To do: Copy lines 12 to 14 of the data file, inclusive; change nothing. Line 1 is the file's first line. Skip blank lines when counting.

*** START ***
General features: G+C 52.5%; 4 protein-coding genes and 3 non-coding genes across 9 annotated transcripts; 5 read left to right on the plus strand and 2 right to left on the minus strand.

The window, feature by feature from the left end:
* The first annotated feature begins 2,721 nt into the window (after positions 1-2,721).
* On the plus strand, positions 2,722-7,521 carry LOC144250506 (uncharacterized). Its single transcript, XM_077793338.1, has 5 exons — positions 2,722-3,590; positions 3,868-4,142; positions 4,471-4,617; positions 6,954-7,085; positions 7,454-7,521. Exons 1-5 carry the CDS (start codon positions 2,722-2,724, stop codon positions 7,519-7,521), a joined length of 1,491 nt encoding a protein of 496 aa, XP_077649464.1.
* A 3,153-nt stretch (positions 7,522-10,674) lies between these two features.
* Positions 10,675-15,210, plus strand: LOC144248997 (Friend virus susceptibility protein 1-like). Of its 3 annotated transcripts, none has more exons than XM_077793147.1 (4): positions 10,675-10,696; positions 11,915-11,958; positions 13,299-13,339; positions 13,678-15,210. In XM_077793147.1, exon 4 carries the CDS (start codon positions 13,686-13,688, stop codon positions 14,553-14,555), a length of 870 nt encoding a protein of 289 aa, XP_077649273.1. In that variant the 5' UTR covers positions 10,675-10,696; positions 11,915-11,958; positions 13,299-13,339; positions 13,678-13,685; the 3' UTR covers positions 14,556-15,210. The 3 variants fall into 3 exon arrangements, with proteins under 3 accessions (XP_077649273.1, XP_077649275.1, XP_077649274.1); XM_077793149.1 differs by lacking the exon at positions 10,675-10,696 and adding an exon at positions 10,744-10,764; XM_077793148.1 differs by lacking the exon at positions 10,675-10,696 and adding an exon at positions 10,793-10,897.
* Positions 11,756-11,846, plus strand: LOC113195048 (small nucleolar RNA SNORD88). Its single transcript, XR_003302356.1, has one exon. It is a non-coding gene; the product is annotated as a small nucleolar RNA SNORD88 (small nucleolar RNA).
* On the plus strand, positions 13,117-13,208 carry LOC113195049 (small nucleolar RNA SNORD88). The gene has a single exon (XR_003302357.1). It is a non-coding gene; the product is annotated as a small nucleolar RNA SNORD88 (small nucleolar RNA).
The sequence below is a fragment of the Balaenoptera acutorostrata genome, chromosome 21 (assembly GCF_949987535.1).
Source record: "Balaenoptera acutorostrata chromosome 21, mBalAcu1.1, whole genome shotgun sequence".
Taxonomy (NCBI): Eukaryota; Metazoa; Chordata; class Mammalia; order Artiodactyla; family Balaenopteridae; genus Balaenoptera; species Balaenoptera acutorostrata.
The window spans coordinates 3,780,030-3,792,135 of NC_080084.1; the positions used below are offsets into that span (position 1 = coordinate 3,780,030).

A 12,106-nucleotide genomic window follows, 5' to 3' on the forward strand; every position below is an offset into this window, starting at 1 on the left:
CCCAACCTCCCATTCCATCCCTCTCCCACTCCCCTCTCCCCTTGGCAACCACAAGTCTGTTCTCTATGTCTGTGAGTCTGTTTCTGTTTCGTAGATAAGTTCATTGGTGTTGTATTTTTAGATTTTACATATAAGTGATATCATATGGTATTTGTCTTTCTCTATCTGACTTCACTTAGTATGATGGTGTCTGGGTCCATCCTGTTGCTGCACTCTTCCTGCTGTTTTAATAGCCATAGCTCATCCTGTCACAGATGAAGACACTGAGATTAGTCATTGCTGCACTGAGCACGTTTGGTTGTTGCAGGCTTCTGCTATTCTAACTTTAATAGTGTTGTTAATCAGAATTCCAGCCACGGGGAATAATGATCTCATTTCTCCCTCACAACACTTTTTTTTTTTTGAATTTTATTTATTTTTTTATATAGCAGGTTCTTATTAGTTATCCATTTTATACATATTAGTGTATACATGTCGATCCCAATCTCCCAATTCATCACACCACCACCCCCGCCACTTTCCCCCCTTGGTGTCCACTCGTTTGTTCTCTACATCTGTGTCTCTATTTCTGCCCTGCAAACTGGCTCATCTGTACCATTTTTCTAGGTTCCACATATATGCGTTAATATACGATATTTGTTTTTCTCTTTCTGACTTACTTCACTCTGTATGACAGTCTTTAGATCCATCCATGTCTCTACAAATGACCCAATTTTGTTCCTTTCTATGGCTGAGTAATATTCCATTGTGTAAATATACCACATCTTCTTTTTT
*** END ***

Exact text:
The window spans coordinates 3,780,030-3,792,135 of NC_080084.1; the positions used below are offsets into that span (position 1 = coordinate 3,780,030).

A 12,106-nucleotide genomic window follows, 5' to 3' on the forward strand; every position below is an offset into this window, starting at 1 on the left:
CCCAACCTCCCATTCCATCCCTCTCCCACTCCCCTCTCCCCTTGGCAACCACAAGTCTGTTCTCTATGTCTGTGAGTCTGTTTCTGTTTCGTAGATAAGTTCATTGGTGTTGTATTTTTAGATTTTACATATAAGTGATATCATATGGTATTTGTCTTTCTCTATCTGACTTCACTTAGTATGATGGTGTCTGGGTCCATCCTGTTGCTGCACTCTTCCTGCTGTTTTAATAGCCATAGCTCATCCTGTCACAGATGAAGACACTGAGATTAGTCATTGCTGCACTGAGCACGTTTGGTTGTTGCAGGCTTCTGCTATTCTAACTTTAATAGTGTTGTTAATCAGAATTCCAGCCACGGGGAATAATGATCTCATTTCTCCCTCACAACACTTTTTTTTTTTTGAATTTTATTTATTTTTTTATATAGCAGGTTCTTATTAGTTATCCATTTTATACATATTAGTGTATACATGTCGATCCCAATCTCCCAATTCATCACACCACCACCCCCGCCACTTTCCCCCCTTGGTGTCCACTCGTTTGTTCTCTACATCTGTGTCTCTATTTCTGCCCTGCAAACTGGCTCATCTGTACCATTTTTCTAGGTTCCACATATATGCGTTAATATACGATATTTGTTTTTCTCTTTCTGACTTACTTCACTCTGTATGACAGTCTTTAGATCCATCCATGTCTCTACAAATGACCCAATTTTGTTCCTTTCTATGGCTGAGTAATATTCCATTGTGTAAATATACCACATCTTCTTTTTT